Derbyshire residents potting, planting and rewilding to fight climate change

Derbyshire residents potting, planting and rewilding to fight climate change

Derbyshire Wildlife Trust is encouraging people to take action now for wildlife by creating more local wild-spaces for nature, potting plants, letting gardens grow wild, and campaigning for change.

Each action may be small, but together these wild activities can make a difference and encourage others to join in, which leads to a bigger impact.

Derbyshire Wildlife Trust are calling for all residents, businesses and leaders from Bamford to Buxton; Matlock to Derby to share five key actions to take now.

1.     Grab a pot and plant away by taking part in #gopotty for wildlife

2.     Lock away your mower and join in with  #growdontmow

3.     Call for local councils to commit to our Nature Recovery Motion

4.     Go on a Big Wild Walk for nature and get sponsored to raise vital funds to help wildlife

5.     Reuse, reduce, recycle with our charity shops

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Derbyshire Wildlife Trust are gathering pledges and actions via their webpage where people can find out more

Ben Carter, Derbyshire Wildlife Trust said; “By taking part in one or more of these, and sharing with others why this is important, everyone can demonstrate they want strong action on the nature and climate crisis. Plus they will make their local neighbourhood a bit greener, a bit wilder and have some fun!”

The recovery of nature has never been more urgent. In local wildlife and green places,Derbyshire residents have one of the most powerful tools for fighting climate change’ right here on our doorsteps. It has been estimated that healthy natural systems could provide one-third of the most cost effective so fighting climate change(i).

Manor Road in Belper is one such street to take action. Here, residents are working together to rewild their back gardens and create a network for wildlife. They set up a Neighbourhood Watch group in January 2020 to look out for each other during dark winter nights but with the onset of the pandemic, it provided even more support for many of the 50 homes. 

As the group grew, they were inspired by concern for the environment to do more in their gardens for wildlife as well as growing and sharing their own home-grown produce. Many homes joined the call to leave lawn grass long during the spring and summer when wildlife is at its most active. Residents noticed an increase in wildlife visits to their gardens as a result, and children especially enjoyed setting up bug hotels and wild areas. 

Many homes have continued to keep areas of grass long and found more ways to attract wildlife to their gardens in support of Derbyshire Wildlife Trust’s “Grow Don’t Mow” campaign. Several residents have also become more closely involved in rewilding surrounding areas, setting up nature trails, on the site of the Slenderalla factory car park for example.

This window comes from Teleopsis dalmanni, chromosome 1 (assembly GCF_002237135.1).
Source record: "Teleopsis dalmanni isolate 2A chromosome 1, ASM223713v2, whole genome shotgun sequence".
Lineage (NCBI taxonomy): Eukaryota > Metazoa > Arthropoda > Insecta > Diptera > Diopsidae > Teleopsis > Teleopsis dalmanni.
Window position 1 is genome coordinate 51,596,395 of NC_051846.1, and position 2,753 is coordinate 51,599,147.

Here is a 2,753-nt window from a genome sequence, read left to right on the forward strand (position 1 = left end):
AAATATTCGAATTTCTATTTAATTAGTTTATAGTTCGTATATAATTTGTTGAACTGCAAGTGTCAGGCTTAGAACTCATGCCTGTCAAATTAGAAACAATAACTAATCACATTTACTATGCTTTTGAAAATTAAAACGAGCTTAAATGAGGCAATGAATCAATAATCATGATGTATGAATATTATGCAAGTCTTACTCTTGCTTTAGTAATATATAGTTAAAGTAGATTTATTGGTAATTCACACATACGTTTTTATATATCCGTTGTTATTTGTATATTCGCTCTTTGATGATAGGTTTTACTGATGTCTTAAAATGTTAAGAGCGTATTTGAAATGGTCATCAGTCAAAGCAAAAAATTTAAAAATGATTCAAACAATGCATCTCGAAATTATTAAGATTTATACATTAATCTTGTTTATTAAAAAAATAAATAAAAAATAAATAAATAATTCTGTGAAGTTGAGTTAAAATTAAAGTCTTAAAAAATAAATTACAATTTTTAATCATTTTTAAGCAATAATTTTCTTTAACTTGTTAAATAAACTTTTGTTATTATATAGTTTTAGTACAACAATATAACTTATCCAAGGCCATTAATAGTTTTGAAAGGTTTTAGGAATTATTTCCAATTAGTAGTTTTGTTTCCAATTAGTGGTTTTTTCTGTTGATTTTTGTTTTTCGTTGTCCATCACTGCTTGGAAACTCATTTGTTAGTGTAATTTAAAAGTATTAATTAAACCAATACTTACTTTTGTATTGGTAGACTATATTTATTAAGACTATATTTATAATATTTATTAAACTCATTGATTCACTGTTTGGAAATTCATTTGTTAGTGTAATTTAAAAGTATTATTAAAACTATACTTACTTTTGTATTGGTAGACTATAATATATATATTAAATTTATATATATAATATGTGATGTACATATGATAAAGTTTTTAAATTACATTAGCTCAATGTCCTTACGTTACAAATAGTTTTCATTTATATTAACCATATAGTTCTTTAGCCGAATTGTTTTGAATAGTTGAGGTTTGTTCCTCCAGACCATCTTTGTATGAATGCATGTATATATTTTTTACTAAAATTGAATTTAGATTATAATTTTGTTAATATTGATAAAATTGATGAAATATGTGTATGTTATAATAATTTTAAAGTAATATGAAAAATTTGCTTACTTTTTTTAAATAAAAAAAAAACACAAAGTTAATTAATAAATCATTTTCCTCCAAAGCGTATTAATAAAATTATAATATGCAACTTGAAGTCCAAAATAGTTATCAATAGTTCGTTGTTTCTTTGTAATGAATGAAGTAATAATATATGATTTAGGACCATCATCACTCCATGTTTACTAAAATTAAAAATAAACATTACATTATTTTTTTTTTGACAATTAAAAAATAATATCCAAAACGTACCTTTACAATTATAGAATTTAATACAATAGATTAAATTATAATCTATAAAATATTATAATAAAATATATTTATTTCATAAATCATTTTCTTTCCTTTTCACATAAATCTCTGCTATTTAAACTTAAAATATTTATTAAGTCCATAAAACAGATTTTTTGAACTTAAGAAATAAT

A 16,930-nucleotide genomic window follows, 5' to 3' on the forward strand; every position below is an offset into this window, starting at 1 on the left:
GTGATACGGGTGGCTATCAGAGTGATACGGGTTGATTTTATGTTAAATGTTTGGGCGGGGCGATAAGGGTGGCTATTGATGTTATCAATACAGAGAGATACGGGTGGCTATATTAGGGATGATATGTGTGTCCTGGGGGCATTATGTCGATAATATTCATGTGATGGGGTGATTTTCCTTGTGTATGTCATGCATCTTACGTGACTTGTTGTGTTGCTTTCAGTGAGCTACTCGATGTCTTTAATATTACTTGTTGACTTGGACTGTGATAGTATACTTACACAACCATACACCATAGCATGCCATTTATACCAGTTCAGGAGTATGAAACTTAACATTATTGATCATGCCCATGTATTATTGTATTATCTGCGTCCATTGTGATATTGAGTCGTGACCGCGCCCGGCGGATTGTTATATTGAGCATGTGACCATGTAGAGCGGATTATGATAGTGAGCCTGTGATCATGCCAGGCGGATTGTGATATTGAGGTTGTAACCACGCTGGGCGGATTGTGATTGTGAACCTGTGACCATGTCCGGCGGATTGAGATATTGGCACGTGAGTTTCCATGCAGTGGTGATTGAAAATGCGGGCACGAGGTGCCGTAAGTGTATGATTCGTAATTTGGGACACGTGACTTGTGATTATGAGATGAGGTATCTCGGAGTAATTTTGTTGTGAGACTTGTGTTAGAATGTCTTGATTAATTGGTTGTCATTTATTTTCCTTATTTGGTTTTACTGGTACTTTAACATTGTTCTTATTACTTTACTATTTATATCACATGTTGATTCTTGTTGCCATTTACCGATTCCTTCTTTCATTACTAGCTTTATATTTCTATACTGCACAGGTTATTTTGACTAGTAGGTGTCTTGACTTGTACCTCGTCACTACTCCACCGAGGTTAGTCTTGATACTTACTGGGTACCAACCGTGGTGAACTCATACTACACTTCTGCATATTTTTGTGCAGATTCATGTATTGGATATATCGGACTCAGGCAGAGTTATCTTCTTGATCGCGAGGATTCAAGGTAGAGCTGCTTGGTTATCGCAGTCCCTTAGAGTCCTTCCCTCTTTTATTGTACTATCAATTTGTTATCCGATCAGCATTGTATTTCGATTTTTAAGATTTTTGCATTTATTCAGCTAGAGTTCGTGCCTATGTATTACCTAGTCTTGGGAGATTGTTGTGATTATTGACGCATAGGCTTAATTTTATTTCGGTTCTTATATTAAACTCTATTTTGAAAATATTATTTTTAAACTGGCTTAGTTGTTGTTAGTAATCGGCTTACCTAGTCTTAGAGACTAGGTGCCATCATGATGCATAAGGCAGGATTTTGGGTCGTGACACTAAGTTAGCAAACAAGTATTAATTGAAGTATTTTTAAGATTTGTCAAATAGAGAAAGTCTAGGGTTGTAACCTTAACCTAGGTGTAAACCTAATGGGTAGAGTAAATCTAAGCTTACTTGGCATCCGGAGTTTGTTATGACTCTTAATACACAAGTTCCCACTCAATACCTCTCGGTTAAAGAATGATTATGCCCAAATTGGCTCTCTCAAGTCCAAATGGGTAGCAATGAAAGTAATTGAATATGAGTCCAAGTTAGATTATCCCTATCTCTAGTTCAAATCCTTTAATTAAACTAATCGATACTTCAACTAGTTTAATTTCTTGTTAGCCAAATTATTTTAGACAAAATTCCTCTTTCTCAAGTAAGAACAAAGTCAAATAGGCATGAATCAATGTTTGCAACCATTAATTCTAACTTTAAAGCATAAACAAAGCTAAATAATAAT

Victoria Harrison, a teacher and Manor Road resident says; "Our gardens can do so much for wildlife - it's been amazing to see more butterflies and pollinators this summer, and the kids loved it too. It's made us feel more reflective and open - we notice more nature around us and deepened that connection, which has been a blessing in the last year. As a community, it's brought us closer together and people have enjoyed bringing different skills and getting involved." 

This matters now because the UK is hosting COP26 (The 26th UN Climate Change Conference of the Parties) 1st – 12th November. The role of nature is one of the topics at the forefront of the conference. The decisions made here will be crucial. It is vital that global and local leaders lead strong action to place nature’s recovery at the heart of the response.

Why is a nature base approach important? 

Nature is our greatest ally in our response to the changing change. Tree-planting and peatlands restoration draw down carbon from the atmosphere, wilder river catchments (including beavers!) reduce the impact of flooding. Nature rich green spaces in our cities and low-intensity sustainable land use practises deliver more for the environment.

This approach leads to thriving green cities and landscapes that are good for people, good for wildlife and good for the economy. But we need 1/3 of land in Derbyshire to be managed for nature in this way to turn around the crisis, as well as a planning system that would protect land in recovery for nature.

“We know that the majority of people want a greener, wilder future, free from the threat of climate change. Alongside cutting emissions, nature has a key role to play.” says Matt Buckler, Head of Nature’s Recovery at the Derbyshire Wildlife Trust. “Imagine seeing stunning wild places here in Derbyshire, walking with friends and families through them and knowing that restoring nature in this way has helped to protect our future. This is an achievable goal but we need to demonstrate that we are ready to do our part, and to tell our leaders to do theirs.”